Monday, June 25, 2012

"Making the Impossible Possible"

This morning I read an interesting selection in this lovely book I'm reading, "An Extravagant Mercy" by M. Craig Barnes, and want to share it.



Making the Impossible Possible



May the Lord make you increase and abound in love for one another and for all.  I Thessalonians 3:12


Have you ever tried to make yourself love someone?  It's pretty hard.  We prefer to think of love as something magical that happens between people who fall into it -- as if love were a delightful gift for which we are not responsible.  So, loving someone just because we decide to isn't easy.  People who hurt us are particularly hard to love.  It is one thing for the Bible to ask us not to seek revenge on these people, but how can it realistically ask us to love them?  Other people are hard to love because we just don't know them very well.  I've never known what to do when people I've just met smile and say, "I love you."  Frankly, loving people we don't really know seems a little cheap.  Yet Paul has asked us to abound in love for one another and for all.  How do we really love everyone?


It seems impossible, and maybe that is exactly the point.  There is no human way we can love everyone.  Yet with God all things are possible.  He can even change our hearts.  If we want to become more loving, the place to start is not by looking at our relationships but at our God, who is love (see I Jn. 4:8).  He can fill our hearts with so much of his love that it just keeps spilling over into everyone we meet. So maybe we're right.  Maybe love is a delightful gift for which we are not responsible.


Monday, December 19, 2011

The Tutors


This year I've been reading a devotional book called "Jesus Calling."  It's unusual in that it's written as if Jesus himself is the author, and when I read it I feel like I'm hearing personally from Jesus.  Every now and then one has some extra special meaning to me, and feels as if it's written just for me.  Last week there was one of those special ones, and I'd like to share it with you.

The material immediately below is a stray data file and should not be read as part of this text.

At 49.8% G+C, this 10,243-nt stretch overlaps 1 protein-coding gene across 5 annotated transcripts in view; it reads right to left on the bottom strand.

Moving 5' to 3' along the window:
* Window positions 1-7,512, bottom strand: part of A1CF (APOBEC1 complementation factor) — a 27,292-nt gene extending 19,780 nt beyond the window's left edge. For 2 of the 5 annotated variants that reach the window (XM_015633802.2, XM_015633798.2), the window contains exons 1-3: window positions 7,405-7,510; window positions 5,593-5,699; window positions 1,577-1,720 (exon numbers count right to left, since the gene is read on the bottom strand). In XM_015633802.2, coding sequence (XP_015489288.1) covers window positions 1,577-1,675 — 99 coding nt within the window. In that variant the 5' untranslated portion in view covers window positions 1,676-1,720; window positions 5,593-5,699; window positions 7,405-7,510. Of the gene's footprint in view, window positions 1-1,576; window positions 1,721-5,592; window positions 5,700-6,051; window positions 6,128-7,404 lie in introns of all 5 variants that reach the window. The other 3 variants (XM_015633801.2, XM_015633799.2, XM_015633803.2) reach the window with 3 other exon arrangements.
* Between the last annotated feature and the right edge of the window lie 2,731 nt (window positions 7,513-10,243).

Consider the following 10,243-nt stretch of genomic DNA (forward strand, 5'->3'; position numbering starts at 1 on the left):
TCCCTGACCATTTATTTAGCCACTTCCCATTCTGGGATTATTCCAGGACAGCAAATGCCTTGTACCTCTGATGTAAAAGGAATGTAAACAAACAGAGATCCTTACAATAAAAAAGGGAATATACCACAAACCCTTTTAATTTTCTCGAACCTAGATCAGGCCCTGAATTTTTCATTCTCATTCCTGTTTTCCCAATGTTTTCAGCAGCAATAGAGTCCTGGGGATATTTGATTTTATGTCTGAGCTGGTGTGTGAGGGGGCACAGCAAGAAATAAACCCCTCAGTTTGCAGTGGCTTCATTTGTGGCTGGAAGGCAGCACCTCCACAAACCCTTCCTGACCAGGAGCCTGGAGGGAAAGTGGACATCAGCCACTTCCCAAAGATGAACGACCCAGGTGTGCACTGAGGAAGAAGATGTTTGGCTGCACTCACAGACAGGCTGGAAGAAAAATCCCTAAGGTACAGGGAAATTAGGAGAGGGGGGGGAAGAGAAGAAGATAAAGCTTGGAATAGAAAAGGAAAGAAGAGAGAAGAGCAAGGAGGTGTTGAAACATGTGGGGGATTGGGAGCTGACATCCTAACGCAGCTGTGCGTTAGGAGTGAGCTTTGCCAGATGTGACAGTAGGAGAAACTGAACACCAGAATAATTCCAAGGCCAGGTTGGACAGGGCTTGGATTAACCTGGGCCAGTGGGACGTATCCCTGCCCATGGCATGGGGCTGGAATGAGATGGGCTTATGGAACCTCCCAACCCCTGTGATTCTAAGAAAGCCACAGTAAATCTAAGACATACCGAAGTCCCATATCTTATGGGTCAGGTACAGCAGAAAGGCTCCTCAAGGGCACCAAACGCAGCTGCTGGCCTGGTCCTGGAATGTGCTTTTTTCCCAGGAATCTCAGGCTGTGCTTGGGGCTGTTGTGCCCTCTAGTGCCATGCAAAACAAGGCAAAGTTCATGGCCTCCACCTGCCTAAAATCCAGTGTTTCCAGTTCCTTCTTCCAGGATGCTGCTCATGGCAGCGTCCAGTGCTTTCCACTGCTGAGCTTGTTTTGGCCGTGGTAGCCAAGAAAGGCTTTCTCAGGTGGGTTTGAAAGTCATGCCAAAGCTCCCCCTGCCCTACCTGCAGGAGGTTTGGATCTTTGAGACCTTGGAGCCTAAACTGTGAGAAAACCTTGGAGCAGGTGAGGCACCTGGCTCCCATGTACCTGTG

When you are plagued by a persistent problem—one that goes on and on—view it as a rich opportunity. An ongoing problem is like a tutor who is always by your side. The learning possibilities are limited only by your willingness to be teachable. In faith, thank Me for your problem. Ask Me to open your eyes and your heart to all that I am accomplishing through this difficulty. Once you have become grateful for a problem, it loses its power to drag you down. On the contrary, your thankful attitude will lift you up into heavenly places with Me. From this perspective, your difficulty can be seen as a slight, temporary distress that is producing for you a transcendent Glory never to cease!

Young, Sarah (2004-10-12). Jesus Calling (p. 369). Thomas Nelson. Kindle Edition.

Wow – what an interesting concept – view your problems as if they are your tutors, always there, ready to teach. If I don't learn, it's my own fault for not being willing to be taught. Of course, that goes against my natural inclination, which is to whine and complain about those problems that plague me, and certainly not to welcome them as dear tutors who are there for my good. I'm an obsessor. I obsess about the fairness of life, and why bad things happen to good people, and why can't we all just get along, and isn't that enough pain for now...

What a fascinating idea – let go of the obsessing and bitterness, and be grateful for the pain – because that hated “tutor” is actually leading me “up into the heavenly places” if I allow it. That ache that won't let go of my heart can actually be the tour guide who brings me right up to the throne of God, who is waiting to wrap His arms around me, and invites me to sit with Him for as long as I like.